4 wireless strobes triggered via PocketWizard Plus II system. 2 Nikon SB-800's in box with blue LumiQuest FXtra gels, 1 Alienbee B1600 camera left aimed to light whole scene. 1 AlienBee camera right next to box aimed up high to light athlete.
As I'm sure you can guess by now, PocketWizards are radio triggers that allow you to place your flash off camera. You will need both a transmitter and a receiver, but most units now have both features built in. The initial investment is fairly pricey, about $180 per unit with 2 units required to trigger one flash. One unit goes on the camera in the hot shoe or by cord, and the other attaches to your flash by hot shoe or cord.
Radio triggers work by sending out a frequency instantaneously as you click your shutter. This frequency leaves the transmitter on top of your camera, is received by the receiver wired to your flash, and triggers it. It's really quite amazing how so much can happen so quickly.
Most radios will have several frequency settings. If you plan on shooting at events where several other photographers are triggering with radios, purchase one with the most settings you can find. I recommend the PocketWizard Multi-MAX radio with it's 32 channels. Since I'm usually out shooting in the woods with no other photographers around, the standard PocketWizard Plus II radio works great for me and is fairly affordable. It's range is 1600ft, and like all radio triggers, can be used through walls! No line of sight required!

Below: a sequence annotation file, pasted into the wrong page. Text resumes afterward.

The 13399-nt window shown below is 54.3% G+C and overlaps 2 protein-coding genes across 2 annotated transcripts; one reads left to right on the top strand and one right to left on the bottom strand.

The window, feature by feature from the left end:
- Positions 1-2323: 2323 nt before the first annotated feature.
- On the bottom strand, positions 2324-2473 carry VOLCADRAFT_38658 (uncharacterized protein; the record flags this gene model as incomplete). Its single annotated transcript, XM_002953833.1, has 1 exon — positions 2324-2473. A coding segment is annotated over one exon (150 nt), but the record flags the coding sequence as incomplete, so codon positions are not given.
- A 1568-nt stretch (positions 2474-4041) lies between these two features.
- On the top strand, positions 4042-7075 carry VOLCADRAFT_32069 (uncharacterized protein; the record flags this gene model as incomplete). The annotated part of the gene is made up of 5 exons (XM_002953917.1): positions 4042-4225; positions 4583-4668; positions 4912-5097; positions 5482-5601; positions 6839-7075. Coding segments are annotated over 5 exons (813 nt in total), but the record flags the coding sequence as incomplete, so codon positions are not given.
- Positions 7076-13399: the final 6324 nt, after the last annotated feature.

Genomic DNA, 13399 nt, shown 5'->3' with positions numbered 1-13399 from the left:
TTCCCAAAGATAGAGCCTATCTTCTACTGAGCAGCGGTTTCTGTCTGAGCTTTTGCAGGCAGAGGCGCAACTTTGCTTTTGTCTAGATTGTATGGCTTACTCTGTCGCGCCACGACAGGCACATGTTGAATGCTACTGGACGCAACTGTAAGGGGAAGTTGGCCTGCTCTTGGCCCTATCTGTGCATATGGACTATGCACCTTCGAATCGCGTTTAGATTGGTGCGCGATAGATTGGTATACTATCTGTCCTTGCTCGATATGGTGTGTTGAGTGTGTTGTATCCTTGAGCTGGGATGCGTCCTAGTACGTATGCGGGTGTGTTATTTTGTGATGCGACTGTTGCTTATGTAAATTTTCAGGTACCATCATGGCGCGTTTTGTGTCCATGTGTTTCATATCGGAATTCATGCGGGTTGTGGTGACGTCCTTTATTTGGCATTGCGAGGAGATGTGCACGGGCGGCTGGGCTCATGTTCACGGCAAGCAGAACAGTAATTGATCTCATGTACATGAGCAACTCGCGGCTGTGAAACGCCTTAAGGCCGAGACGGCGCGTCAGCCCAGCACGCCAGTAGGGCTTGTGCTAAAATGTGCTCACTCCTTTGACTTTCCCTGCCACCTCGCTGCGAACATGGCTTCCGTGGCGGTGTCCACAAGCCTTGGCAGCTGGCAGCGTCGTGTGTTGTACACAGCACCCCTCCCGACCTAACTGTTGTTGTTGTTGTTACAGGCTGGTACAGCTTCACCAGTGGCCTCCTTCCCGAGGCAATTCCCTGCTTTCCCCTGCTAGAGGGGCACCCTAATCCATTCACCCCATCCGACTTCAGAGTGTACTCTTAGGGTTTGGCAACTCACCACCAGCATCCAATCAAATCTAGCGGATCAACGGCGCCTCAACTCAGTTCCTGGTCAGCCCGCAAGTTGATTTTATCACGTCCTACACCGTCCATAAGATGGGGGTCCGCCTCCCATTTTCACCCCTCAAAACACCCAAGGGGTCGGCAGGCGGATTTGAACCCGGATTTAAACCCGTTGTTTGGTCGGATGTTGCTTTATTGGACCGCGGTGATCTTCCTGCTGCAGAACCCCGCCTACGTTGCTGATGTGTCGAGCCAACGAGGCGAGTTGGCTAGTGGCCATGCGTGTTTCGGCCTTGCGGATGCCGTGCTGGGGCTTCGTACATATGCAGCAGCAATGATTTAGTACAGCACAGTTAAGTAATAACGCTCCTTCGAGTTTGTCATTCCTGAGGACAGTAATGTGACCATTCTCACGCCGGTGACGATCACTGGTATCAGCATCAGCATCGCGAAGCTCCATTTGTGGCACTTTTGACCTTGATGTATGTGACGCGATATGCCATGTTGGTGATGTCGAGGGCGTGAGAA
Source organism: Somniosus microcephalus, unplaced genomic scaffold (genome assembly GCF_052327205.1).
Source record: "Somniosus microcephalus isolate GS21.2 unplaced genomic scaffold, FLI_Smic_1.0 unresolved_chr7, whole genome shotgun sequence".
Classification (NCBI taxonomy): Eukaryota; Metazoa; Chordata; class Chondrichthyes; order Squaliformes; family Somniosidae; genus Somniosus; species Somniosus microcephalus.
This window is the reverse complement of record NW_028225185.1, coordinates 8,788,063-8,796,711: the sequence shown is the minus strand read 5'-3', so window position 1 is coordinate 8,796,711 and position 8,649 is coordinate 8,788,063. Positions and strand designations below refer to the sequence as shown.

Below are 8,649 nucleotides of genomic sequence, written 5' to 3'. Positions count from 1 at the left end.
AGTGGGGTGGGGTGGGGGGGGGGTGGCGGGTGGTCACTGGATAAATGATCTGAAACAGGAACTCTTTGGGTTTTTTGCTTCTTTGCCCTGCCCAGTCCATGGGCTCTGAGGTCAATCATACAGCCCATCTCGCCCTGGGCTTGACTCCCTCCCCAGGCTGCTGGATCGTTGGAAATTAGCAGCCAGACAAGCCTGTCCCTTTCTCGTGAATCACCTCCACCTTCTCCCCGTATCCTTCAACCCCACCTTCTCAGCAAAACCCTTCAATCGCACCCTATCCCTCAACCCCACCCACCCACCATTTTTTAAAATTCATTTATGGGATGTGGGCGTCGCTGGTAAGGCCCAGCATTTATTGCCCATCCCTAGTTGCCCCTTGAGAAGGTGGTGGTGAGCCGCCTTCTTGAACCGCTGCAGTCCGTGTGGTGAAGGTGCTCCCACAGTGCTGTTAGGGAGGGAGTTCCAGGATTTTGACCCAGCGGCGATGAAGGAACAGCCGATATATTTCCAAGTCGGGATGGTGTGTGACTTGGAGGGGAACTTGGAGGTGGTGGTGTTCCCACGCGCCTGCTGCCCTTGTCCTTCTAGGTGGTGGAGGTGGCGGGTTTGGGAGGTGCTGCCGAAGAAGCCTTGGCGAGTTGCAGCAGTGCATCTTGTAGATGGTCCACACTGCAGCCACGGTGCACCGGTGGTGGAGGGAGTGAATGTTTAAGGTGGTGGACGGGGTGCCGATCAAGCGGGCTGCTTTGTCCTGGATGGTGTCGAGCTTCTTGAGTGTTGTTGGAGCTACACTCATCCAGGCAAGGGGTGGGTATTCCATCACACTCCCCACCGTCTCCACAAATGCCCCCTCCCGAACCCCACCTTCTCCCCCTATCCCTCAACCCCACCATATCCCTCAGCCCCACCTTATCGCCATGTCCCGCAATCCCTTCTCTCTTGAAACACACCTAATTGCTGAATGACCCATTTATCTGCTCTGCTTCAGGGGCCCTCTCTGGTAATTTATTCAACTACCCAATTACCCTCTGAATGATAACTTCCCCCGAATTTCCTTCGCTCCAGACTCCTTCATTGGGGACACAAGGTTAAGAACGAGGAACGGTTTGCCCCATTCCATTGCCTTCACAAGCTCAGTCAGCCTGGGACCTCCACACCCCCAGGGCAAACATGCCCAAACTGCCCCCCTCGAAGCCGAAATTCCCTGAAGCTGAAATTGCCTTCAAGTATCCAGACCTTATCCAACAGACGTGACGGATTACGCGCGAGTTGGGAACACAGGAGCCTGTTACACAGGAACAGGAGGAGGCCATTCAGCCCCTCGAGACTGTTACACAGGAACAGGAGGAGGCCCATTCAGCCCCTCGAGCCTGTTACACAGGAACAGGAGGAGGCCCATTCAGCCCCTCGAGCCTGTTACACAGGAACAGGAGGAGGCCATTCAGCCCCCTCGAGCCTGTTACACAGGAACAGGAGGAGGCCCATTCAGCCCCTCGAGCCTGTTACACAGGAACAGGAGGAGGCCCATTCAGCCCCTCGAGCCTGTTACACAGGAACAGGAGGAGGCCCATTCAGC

1 Nikon SB-800 triggered via PocketWizard Plus II's on the stair next to right railing aimed at skier.
Since I don't have the newest generation of PW's, I have to set my flash manually or on Auto mode. Unless the radio's you pick are designed for TTL(and most are not) you will have to set yours up this same way. TTL or Through-The-Lens will not work with these because they don't relay output amounts from the camera to the flashes, or fire the required pre-flash to do this. TTL has always worked using infrared signals from the flash to the camera.
This is why I plan on upgrading to the new Control TL PocketWizards, which allow me to control my settings from on camera, and will work in TTL mode! If you only have one shot at capturing a great image, TTL can make sure that your exposure comes out correctly. With manual you will have to meter first, or fire test shots until your sure you have it right. (As of the time of this article, Control TL units are only available to photographers using Canon gear, Nikon is supposed to be released sometime this summer or fall)
1 Nikon SB-800 aimed up at biker from behind wall on left, triggered via PocketWizard Plus II's.
There are other options out there as well. If you want a cheaper alternative, check out the the AlienBees CyberSync Transmitter ($59) and receiver ($89). You'll definitely want the battery powered versions for much easier use, unless your only shooting in studio. These will work well for any type of flash. If you use AlienBees already, check out their brand new Cyber Commander, which allows you to control the Bees from your camera!
RadioPopper provides full TTL control radios for Nikon and Canon and is one of the few products to provide this! It is one of the most expensive options, but is an extremely solid system, and the only one to sell a Nikon compatible system until the new PW's come out.
If your ready to take your photography to the next level, and want to use your flash creatively, or need to trigger them from far away, than Radio triggers are a must!
That's the BUZZ for Today! Please check back soon for more.